UVM Transaction Coding Style

How to write a UVM transaction class?

There has been a split in UVM – how to create a sequence item class? Having worked for the big 3 EDA companies and supported many customers, I’ve seen both sides. Let’s explore the two leading flavors, chocolate and vanilla, and have a look a new one. This post assumes you know the basics of UVM.

Three flavors

UVM defines a set of transaction methods to copy, compare, and print these objects (plus about a dozen more). With these methods, your driver, monitor, and scoreboard components can clone, compare, and print the objects. How do you implement these to operate on the properties in your transaction? Download the code for this post with:

% git clone https://github.com/chrisspear/uvm_xact

You want it now!

With the UVM field macros you can build the code for these methods with about one line per property. Here is a trivial example with a destination address and a command field, and the field macros that generate all the support code for the UVM transaction methods. The full example is in fm.svh

// fm.sv: field macro flavor
class tx_item extends uvm_sequence_item;
  function new(...);                 // Constructor not shown
  rand bit [31:0] dst;               // Transaction property
  rand command_t cmd;                // Enumerated type
  `uvm_object_utils_begin(tx_item)  
     `uvm_field_int(dst, UVM_ALL_ON) // One line per property
     `uvm_field_enum(command_t, cmd, UVM_ALL_ON)
  `uvm_object_utils_end
endclass

You want it perfect, no matter what!

The downfall of the UVM field macros is lack of control. What if you don’t want to compare the destination address if the command is NOOP? Then you should turn to the do methods. At a minimum you need to write do_copy(), do_compare(), and do_print(). Here is a subset of the code in do.svh.

// do.svh do method flavor
class tx_item extends uvm_sequence_item;
  `uvm_object_utils(tx_item)
  function new(...); // Constructor not shown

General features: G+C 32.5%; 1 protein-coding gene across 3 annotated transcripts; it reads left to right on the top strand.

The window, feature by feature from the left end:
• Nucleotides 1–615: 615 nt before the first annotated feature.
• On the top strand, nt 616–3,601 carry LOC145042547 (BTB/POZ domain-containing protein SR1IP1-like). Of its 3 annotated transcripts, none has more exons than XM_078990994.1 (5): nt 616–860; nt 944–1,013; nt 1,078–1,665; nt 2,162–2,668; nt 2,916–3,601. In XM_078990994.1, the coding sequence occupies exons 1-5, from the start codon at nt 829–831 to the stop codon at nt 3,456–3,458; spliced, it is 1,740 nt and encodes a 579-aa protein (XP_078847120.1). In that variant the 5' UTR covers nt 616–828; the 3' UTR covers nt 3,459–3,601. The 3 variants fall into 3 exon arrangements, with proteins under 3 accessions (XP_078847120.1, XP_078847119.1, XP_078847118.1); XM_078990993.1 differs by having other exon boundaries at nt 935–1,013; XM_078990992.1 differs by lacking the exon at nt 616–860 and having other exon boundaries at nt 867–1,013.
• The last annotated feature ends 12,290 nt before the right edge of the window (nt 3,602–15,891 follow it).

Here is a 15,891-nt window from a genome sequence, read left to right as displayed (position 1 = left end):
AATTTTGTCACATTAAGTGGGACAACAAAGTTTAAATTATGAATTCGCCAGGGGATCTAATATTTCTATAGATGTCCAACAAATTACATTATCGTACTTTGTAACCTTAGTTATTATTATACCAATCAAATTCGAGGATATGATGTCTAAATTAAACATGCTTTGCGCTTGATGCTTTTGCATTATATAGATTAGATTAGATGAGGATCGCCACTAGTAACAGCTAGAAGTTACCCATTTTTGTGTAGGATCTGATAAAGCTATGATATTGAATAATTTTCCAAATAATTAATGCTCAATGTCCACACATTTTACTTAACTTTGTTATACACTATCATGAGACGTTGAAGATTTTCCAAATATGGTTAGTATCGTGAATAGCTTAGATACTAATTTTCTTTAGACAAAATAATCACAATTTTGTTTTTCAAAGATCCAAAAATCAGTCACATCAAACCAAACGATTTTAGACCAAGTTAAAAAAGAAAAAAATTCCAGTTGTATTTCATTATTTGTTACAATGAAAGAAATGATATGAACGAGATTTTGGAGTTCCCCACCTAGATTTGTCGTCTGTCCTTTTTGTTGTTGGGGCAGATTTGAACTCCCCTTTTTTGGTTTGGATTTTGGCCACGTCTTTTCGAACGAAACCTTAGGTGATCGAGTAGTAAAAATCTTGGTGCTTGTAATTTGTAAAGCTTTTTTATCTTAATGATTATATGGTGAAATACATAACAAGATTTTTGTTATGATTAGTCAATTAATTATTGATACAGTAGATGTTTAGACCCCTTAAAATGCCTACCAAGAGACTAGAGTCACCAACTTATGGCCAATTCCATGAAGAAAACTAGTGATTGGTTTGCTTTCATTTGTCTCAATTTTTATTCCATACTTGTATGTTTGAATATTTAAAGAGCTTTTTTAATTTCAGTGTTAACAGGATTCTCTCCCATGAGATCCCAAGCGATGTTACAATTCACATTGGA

function bit do_compare(uvm_object rhs, uvm_comparer comparer);
    tx_item rhs_;
    if (!$cast(rhs_, rhs)) `uvm_fatal(...)
    if (cmd == NOOP) // For NOOP command
      return 1;      // always return success
    return (super.do_compare(rhs, comparer) &&
            (dst === rhs_.dst) &&
            (cmd === rhs_.cmd));
  endfunction
  function void do_copy(...);  // TBD
  function void do_print(...); // Not shown      
endclass

You want it just right!

A big thanks to Michael Pirov who showed me a hybrid style where you start with the field macros, and only add code for special cases, and to improve the reusability. I am always up for learning something new!

In the following snippet of hybrid.svh, I used the field macros, and specified that I would do my own compare. The do_compare method calls comparer.compare_field() to do a verbose comparison. As Michael explained, this prints more details about the miscompares to the engineers using his code, which reduces his support work. That sounds like a great tradeoff.

// fm.sv: field macro flavor
class tx_item extends uvm_sequence_item;
  function new(...);                 // Constructor not shown
  rand bit [31:0] dst;               // Transaction property
  rand command_t cmd;                // Enumerated type
  `uvm_object_utils_begin(tx_item)  
     `uvm_field_int(dst, UVM_ALL_ON | UVM_NOCOMPARE)
     `uvm_field_enum(command_t, cmd, UVM_ALL_ON | UVM_NOCOMPARE)
  `uvm_object_utils_end

  // Conditional compare, plus verbose compare
  function bit do_compare(uvm_object rhs, uvm_comparer comparer);
    tx_item rhs_;
    if (!$cast(rhs_, rhs)) $fatal(0, "$cast failed");
    if (cmd == NOOP) 
      do_compare = 1; 
    else begin // Call the verbose compare methods 
      do_compare = (super.do_compare(rhs, comparer) && 
        comparer.compare_field("dst", dst, rhs_.dst, 32) && 
        comparer.compare_field("cmd", cmd, rhs_.cmd,2,UVM_ENUM));
    end
  endfunction
endclass

Summary

When you write a transaction class, consider mixing together the compactness of the field macro style with the preciseness of the do methods. In the past I have recommended against mixing the two, because of possible side effects. So far the worst problem happened when I tried to combine print(), do_print(), and convert2string(). Let me know what you find.

Enjoy your verification journey!
Chris Spear

View my recent webinars including an overview of UVM Transactions.

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